These four esteemed improvisers participated with others of their kind at the New Music Days series of concerts as part of the Southend International Jazz Festival in 2003. To engender endless numerological speculation, they chose to perform at 8pm on 8/8, and from those performances come a solo piece each, plus a lengthy ensemble expedition into the unknown that surpasses expectations built from the solos.
Piccolo pizzicatos and raw scraping open Phillip Wachsmann's mercurial display. A brief melodic interlude, some sound effects, and Wachsmann moves into plucked whimsy. Occasionally shadowing his various voices, subtle echoing effects work well for him, shading, not showy. He strikes some chords and they loop back organ-like. Plucking and strumming become a hall of mirrors.
Evan Parker manages to play much of the alto in the first three measures and hurtles onward, blowing like a man on fire. His improv delivers the near shamanic intensity he brings wiith circular breathing. Parker advances a stack of melodic ideas simultaneously, the way a busy polyrhythmic drummer multi-deals rhythm, but with a single voiced instrument at mouth-shredding speeds.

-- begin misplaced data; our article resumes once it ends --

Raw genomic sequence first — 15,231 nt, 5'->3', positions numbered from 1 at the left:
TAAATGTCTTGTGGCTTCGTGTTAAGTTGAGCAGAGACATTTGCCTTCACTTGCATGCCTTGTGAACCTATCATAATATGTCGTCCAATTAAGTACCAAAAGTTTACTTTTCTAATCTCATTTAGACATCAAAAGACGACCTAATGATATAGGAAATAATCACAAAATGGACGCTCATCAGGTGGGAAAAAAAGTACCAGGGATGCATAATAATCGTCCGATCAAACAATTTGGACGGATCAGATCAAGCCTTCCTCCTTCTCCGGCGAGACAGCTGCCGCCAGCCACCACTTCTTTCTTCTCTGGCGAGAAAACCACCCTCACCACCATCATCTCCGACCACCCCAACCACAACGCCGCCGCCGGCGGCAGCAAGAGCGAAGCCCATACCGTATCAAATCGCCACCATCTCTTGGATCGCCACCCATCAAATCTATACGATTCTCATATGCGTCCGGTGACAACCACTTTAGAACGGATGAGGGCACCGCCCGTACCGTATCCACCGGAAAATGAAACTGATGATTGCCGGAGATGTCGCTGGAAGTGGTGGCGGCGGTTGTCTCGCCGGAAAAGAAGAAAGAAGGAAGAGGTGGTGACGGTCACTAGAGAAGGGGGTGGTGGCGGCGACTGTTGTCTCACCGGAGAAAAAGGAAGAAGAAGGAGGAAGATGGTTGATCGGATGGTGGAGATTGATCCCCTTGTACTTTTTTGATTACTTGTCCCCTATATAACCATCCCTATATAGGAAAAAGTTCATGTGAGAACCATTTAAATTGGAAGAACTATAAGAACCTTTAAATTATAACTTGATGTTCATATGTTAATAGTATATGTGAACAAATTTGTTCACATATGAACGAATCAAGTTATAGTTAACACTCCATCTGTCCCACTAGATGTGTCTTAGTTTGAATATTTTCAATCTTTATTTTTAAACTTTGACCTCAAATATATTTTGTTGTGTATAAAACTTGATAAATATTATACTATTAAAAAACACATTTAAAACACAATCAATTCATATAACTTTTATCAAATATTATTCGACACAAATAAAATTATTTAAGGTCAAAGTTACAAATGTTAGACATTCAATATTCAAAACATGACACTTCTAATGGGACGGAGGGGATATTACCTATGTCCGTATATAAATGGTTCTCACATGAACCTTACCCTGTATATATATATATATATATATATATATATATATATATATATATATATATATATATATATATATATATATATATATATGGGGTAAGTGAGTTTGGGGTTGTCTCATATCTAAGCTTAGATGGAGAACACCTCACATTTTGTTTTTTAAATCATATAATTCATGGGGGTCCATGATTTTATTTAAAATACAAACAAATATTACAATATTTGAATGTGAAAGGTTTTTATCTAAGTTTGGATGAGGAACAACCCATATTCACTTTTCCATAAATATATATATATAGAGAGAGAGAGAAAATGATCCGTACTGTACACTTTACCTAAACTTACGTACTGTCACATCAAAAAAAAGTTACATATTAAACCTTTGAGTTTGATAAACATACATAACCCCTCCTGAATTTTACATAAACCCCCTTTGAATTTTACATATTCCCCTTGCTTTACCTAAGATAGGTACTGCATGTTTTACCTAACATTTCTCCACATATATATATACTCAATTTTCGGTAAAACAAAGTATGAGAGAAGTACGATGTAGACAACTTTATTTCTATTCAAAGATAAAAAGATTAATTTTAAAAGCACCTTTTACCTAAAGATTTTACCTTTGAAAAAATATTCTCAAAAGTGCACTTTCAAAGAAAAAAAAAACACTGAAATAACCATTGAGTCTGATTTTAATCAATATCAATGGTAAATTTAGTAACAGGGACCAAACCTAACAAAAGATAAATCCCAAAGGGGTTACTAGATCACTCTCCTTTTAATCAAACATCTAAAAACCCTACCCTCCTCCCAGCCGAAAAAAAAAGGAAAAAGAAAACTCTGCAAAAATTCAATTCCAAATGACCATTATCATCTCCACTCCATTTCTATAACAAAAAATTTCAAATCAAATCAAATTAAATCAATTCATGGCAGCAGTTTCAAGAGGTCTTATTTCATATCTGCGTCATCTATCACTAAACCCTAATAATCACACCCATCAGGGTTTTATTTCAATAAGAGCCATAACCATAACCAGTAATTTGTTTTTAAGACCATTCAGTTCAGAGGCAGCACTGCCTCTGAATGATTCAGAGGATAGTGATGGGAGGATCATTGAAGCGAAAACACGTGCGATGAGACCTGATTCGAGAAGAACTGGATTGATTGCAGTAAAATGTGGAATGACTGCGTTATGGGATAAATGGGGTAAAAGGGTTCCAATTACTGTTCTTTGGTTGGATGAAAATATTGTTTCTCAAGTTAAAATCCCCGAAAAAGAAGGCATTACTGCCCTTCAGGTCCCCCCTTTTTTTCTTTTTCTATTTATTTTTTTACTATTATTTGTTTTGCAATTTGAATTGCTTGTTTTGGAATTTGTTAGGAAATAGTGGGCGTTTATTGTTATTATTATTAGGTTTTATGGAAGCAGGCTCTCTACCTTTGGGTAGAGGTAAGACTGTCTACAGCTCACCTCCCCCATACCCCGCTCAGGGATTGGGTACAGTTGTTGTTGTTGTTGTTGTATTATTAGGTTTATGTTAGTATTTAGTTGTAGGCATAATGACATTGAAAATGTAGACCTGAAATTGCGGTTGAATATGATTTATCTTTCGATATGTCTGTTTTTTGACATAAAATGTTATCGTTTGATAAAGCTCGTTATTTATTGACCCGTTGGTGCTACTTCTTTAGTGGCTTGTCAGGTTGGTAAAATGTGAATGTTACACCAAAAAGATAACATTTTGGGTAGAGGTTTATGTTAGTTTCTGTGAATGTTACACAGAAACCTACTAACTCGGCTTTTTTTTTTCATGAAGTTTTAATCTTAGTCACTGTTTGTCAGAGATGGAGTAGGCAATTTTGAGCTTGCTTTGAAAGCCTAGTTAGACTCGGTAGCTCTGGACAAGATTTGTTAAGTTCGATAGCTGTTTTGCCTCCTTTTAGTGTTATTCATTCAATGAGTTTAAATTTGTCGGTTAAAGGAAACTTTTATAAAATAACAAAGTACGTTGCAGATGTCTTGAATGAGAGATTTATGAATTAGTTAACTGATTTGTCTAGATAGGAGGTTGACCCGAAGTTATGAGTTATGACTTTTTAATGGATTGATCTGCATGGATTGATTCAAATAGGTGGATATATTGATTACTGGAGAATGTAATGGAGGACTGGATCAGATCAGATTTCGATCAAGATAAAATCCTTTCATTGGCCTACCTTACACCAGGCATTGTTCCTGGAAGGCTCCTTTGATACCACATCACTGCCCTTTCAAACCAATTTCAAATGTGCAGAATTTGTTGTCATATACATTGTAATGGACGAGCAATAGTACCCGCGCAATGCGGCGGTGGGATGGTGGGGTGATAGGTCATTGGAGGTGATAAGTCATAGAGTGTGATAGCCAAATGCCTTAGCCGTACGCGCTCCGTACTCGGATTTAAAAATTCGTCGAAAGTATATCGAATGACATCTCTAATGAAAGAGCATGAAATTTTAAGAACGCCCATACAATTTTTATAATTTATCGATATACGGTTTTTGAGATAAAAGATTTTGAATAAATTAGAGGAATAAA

Sizzling cymbal and gong swell opens Eddie Provost's segment, the gongs sounding a fanfare. From there he launches sounds that may or may not be electronic, amidst shearing metal cries, growls, and purrs. A rapid rhythm device runs throughout, creating a playful backdrop.
Hugh Davies' invented instruments include resonating strings that easily whang. A muted drum leads into slippery strings, their sound deliberately shorting out with crackles and pops.
As a band they begin with Parker's breath, and Wachsmann's electronics and violin-based tones. The awakening onslaught of active small sounds suggests a primordial dawn. Parker unleashes a savage top, and the ensemble heats up. Provost's cymbal song commands his partners' attention, soon enough Parker spins aural ninja stars at the band. An evocative dream state arises from invented instruments and electronics, then abrasive rhythms embrace Parker's flutters. After a fitful ensemble wrangle, unfamiliar sounds and conventional instruments played unconventionally join voices in a hymn to freedom.
With duo and other quartet performances teasingly said to languish in "the can," there's always the hope that more of these luminous tracks will find their way to disc.
Personnel: Phillip Wachsmann, violin, electronics; Evan Parker, saxophone; Eddie Provost, percussion; Hugh Davies, invented instruments.